Create Your Own Mental Maps with MindRider Helmets

Rebecca Maxwell


Biking is an enjoyable way to not only exercise but to commute around town. On the other hand, riding a bike can be a stressful experience. Bicyclists have to constantly be aware of their surroundings, safety dodging other people as well as traffic.

A mapping application called MindRider hopes to improve biking experiences by creating mental maps of routes with the help of a special helmet.

Developed by MIT, the MindRider helmet records the electrical activity of the brain while the cyclist is pedaling down the road. Using EEG sensors, this technology distinguishes between locations where the rider is concentrating hard and those where they are coasting. The MindRider app then maps that experience in real-time and categorizes physical locations according to if they were hotspots or sweetspots. If a rider got lost on a road and their stress level increased, the map would show that section of town as a hotspot.

A team of beta testers has already been using MindRider extensively throughout New York City with the goal to create a map and guidebook to the city’s biking infrastructure. Although each rider’s experiences are different, patterns are already emerging. One of the members on the development team demonstrated that the Manhattan Bridge was a more calming ride for him than crossing the Brooklyn Bridge. The hope is that by the end of 2014, MindRider will be able to produce a mental signature map of all of Manhattan.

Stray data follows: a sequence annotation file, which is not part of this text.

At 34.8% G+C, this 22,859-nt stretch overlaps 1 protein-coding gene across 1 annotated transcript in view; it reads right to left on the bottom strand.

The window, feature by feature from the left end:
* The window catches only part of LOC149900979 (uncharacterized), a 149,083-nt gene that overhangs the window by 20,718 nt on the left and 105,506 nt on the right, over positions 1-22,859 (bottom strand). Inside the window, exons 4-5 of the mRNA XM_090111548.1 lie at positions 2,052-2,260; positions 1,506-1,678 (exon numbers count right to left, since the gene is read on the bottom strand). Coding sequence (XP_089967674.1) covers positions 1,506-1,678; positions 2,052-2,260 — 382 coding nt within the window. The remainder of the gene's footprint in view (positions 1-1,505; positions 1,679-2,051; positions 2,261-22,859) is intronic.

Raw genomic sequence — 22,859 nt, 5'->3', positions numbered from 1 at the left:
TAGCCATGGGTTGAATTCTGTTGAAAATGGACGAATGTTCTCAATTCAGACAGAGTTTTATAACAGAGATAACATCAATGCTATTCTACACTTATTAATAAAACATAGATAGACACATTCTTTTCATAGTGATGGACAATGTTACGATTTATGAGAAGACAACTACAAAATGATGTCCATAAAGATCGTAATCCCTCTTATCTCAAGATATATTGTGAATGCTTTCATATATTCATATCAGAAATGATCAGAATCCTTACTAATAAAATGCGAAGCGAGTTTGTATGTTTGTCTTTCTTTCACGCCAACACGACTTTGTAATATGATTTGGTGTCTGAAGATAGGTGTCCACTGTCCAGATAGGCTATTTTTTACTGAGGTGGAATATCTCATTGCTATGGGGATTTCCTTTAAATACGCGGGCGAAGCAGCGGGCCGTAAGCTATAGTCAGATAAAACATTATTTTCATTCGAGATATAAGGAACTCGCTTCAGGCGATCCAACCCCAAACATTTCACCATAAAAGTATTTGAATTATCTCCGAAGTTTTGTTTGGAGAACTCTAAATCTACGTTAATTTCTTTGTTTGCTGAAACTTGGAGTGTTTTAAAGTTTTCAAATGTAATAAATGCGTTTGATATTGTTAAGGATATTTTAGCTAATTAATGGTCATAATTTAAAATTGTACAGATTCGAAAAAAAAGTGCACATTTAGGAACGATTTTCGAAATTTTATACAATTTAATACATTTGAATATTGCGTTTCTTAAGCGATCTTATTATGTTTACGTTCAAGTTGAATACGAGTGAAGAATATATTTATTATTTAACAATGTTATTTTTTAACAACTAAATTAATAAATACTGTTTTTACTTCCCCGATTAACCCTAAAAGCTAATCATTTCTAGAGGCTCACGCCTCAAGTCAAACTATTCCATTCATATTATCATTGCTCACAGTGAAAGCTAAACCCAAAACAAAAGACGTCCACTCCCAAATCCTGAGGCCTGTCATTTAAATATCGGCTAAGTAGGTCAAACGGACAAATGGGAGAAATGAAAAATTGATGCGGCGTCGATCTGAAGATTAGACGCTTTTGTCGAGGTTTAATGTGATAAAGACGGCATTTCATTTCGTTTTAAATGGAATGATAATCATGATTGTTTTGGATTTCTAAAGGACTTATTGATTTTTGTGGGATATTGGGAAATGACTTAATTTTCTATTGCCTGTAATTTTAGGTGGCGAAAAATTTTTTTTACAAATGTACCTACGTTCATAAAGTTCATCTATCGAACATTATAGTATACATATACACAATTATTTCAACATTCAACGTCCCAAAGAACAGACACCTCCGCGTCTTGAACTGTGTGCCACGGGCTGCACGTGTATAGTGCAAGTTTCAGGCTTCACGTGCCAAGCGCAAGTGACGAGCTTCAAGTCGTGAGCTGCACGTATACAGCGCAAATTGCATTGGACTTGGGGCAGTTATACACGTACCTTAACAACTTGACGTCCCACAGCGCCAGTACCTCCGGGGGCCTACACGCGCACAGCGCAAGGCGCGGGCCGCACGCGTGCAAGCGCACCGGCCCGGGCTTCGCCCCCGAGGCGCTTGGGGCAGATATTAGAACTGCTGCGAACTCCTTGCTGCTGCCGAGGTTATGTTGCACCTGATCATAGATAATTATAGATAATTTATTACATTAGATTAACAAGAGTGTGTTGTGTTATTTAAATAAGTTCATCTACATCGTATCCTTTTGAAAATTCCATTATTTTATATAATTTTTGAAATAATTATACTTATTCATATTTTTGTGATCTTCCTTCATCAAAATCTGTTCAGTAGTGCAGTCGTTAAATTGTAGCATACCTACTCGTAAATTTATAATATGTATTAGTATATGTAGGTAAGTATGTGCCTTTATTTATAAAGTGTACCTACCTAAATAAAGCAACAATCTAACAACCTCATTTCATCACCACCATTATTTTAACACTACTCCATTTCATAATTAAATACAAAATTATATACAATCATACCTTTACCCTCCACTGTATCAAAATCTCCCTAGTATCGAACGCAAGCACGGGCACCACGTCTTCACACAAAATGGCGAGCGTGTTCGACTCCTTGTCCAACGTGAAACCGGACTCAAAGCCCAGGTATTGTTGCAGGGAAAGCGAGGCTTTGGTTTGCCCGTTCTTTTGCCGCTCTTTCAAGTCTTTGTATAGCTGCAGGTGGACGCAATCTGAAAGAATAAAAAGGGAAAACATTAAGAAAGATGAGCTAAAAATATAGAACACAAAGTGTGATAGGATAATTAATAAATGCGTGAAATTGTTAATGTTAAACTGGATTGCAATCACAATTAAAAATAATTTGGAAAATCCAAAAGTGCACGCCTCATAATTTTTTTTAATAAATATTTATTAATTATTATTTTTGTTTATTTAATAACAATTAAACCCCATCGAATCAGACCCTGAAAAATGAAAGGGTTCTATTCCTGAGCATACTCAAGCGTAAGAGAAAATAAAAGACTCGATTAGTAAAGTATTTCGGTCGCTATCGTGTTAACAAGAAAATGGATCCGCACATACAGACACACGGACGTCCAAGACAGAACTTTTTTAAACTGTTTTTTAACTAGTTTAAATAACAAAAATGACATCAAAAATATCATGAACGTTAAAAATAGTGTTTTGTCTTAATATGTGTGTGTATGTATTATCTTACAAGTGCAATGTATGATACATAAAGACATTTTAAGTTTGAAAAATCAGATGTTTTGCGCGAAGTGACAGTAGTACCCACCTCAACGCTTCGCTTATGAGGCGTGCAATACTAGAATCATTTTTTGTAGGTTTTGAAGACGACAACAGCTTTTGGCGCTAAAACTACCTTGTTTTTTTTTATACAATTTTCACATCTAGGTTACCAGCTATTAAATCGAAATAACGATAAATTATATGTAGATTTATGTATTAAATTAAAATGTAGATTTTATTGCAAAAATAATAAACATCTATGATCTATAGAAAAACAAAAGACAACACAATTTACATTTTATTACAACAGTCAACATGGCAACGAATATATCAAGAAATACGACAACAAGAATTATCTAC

MindRider might go along way for providing better experiences for cyclists. By analyzing their everyday routes, riders can see how their own hotspots and sweetspots are influenced by the patterns of particular roads with its pedestrian and motor vehicle traffic. It could also challenge bicyclists to use the technology as a sort of mind-training game. If a person knows which locations cause the most stress, he or she could teach the mind to relax a little more in those areas.

Moreover, the MindRider helmet and mapping application could inform public policy about the most stressful areas of the city for bicyclists. If a large number of bicyclists show that a particular location is extremely nerve-racking, city planners could take actions to reduce the tension for riders, motorists, and pedestrians. Columbia University has a similar project underway to develop mental maps of pedestrians and their responses to environmental stimuli of cities with the anticipation that it will someday inform urban planning.

For now, the MindRider helmet and application are still under development. The MindRider held a Kickstarter campaign in order to fund their New York City project.

You can see a map showing the state of mind for MindRider’s collected during July 2014 in the area of Brooklyn, New York.




“MIT’s MindRider helmet draws mental maps as you bike.”

“New York City Today: Head Trip.”


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About the author
Rebecca Maxwell
Rebecca Maxwell is a freelance writer who loves to write about a variety of subjects. She holds a B.A. in History from Boise State University. Rebecca has also been a contributing writer on

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